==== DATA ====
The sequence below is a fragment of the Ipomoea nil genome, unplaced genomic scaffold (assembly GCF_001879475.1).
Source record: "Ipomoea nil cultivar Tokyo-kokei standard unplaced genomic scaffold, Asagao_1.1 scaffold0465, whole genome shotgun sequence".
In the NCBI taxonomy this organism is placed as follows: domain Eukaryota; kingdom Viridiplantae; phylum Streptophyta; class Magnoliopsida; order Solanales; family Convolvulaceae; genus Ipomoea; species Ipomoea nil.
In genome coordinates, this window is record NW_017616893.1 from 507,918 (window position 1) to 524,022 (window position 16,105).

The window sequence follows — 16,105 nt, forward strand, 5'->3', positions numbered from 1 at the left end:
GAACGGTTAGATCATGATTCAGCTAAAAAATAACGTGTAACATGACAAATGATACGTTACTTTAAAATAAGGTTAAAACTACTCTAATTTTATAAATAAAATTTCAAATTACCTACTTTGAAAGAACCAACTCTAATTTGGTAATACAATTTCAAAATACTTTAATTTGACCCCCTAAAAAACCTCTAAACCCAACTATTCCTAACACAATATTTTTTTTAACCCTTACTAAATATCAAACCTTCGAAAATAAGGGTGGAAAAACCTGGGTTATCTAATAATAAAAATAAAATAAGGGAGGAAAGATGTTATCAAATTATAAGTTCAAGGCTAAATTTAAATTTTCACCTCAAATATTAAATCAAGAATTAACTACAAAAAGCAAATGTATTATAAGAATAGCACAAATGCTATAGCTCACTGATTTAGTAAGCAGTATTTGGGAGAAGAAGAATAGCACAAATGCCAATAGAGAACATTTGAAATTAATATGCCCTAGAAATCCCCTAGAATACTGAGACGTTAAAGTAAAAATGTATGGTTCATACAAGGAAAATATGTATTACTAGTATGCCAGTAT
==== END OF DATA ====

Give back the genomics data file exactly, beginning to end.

The sequence below is a fragment of the Ipomoea nil genome, unplaced genomic scaffold (assembly GCF_001879475.1).
Source record: "Ipomoea nil cultivar Tokyo-kokei standard unplaced genomic scaffold, Asagao_1.1 scaffold0465, whole genome shotgun sequence".
In the NCBI taxonomy this organism is placed as follows: domain Eukaryota; kingdom Viridiplantae; phylum Streptophyta; class Magnoliopsida; order Solanales; family Convolvulaceae; genus Ipomoea; species Ipomoea nil.
In genome coordinates, this window is record NW_017616893.1 from 507,918 (window position 1) to 524,022 (window position 16,105).

The window sequence follows — 16,105 nt, forward strand, 5'->3', positions numbered from 1 at the left end:
GAACGGTTAGATCATGATTCAGCTAAAAAATAACGTGTAACATGACAAATGATACGTTACTTTAAAATAAGGTTAAAACTACTCTAATTTTATAAATAAAATTTCAAATTACCTACTTTGAAAGAACCAACTCTAATTTGGTAATACAATTTCAAAATACTTTAATTTGACCCCCTAAAAAACCTCTAAACCCAACTATTCCTAACACAATATTTTTTTTAACCCTTACTAAATATCAAACCTTCGAAAATAAGGGTGGAAAAACCTGGGTTATCTAATAATAAAAATAAAATAAGGGAGGAAAGATGTTATCAAATTATAAGTTCAAGGCTAAATTTAAATTTTCACCTCAAATATTAAATCAAGAATTAACTACAAAAAGCAAATGTATTATAAGAATAGCACAAATGCTATAGCTCACTGATTTAGTAAGCAGTATTTGGGAGAAGAAGAATAGCACAAATGCCAATAGAGAACATTTGAAATTAATATGCCCTAGAAATCCCCTAGAATACTGAGACGTTAAAGTAAAAATGTATGGTTCATACAAGGAAAATATGTATTACTAGTATGCCAGTAT